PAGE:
Chestertown, MD — It was a season that made history. In the flashpoint state of Mississippi and throughout the segregated South, the downtrodden put their lives on the line for the cause of racial equality. It was 1964, and they called it Freedom Summer.
A participant in those epochal events will visit Washington College to describe them firsthand and to ponder their meaning to society. Dr. Jo Ann O. Robinson, professor of history at Morgan State University, will present "Freedom Summer, 1964: Personal Memories and Historical Reflections" at Hynson Lounge on Thursday, February 14, at 7:30 p.m. Dr. Robinson's appearance at Washington College is being presented by the Center for the Study of Black Culture.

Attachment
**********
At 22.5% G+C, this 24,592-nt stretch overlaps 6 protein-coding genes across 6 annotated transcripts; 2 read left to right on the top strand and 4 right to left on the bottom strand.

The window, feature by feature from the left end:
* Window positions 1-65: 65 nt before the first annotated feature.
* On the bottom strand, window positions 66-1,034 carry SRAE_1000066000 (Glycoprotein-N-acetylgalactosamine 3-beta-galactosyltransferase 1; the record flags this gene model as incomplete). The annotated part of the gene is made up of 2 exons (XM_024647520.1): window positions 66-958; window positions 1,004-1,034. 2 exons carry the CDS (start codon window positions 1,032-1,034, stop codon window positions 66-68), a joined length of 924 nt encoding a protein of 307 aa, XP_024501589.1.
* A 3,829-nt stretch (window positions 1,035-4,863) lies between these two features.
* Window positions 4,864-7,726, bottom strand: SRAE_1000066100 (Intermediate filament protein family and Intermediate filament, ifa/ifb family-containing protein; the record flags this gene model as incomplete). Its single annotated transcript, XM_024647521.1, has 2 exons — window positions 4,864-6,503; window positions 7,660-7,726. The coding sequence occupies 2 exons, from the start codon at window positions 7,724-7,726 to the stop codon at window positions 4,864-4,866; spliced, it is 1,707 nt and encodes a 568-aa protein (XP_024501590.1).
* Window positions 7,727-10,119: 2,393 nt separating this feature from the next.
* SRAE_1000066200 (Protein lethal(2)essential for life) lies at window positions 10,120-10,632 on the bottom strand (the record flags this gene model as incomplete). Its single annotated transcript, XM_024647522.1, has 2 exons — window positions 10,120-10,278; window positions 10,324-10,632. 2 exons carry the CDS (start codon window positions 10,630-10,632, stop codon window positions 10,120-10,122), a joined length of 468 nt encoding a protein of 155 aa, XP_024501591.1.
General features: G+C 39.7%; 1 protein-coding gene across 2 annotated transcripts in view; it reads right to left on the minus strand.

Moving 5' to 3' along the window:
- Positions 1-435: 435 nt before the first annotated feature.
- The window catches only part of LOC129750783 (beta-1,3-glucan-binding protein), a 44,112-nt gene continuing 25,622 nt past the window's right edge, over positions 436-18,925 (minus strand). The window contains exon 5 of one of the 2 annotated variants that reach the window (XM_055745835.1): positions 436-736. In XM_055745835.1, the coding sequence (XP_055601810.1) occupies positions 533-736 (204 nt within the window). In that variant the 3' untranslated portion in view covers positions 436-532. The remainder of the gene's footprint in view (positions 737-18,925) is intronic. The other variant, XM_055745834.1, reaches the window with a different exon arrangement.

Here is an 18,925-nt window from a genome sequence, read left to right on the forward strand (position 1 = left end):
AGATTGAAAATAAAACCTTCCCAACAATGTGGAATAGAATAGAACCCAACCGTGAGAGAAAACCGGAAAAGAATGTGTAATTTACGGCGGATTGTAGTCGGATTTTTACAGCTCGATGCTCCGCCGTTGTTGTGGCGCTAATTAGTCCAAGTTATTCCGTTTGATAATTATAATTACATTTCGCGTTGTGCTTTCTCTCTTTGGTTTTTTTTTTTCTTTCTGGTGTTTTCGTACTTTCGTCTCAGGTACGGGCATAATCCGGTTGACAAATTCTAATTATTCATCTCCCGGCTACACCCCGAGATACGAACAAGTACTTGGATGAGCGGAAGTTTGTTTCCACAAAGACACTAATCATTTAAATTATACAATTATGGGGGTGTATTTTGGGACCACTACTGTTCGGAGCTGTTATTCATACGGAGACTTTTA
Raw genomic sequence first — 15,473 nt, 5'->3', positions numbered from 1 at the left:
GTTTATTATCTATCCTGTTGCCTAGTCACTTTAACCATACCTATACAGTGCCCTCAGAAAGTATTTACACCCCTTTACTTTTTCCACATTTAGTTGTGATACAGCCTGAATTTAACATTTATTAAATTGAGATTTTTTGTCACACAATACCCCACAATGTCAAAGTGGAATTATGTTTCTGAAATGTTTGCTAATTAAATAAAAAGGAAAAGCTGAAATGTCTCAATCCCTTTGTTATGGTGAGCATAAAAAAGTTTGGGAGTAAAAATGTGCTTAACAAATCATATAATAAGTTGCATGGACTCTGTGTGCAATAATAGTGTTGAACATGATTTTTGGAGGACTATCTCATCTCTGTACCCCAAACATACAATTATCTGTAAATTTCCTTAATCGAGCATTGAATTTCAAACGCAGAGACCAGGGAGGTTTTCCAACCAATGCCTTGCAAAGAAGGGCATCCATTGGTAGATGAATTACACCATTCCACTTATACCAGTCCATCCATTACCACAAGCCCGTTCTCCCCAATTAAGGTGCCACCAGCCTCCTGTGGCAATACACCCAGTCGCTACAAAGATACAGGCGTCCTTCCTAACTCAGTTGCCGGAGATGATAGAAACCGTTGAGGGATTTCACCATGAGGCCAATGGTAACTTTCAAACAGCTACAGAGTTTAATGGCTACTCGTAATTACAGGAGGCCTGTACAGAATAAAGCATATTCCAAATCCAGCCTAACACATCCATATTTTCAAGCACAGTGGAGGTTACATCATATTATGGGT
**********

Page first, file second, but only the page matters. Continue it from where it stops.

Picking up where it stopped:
Dr. Robinson is the author and co-author of a number of books, including Abraham Went Out: A Biography of A.J. Muste and Education as My Agenda: Gertrude Williams, Race, and the Baltimore Public Schools. She also is the editor of Affirmative Action: A Documentary History.
Admission to "Freedom Summer, 1964: Personal Memories and Historical Reflections" is free and open to the public.
February 6, 2008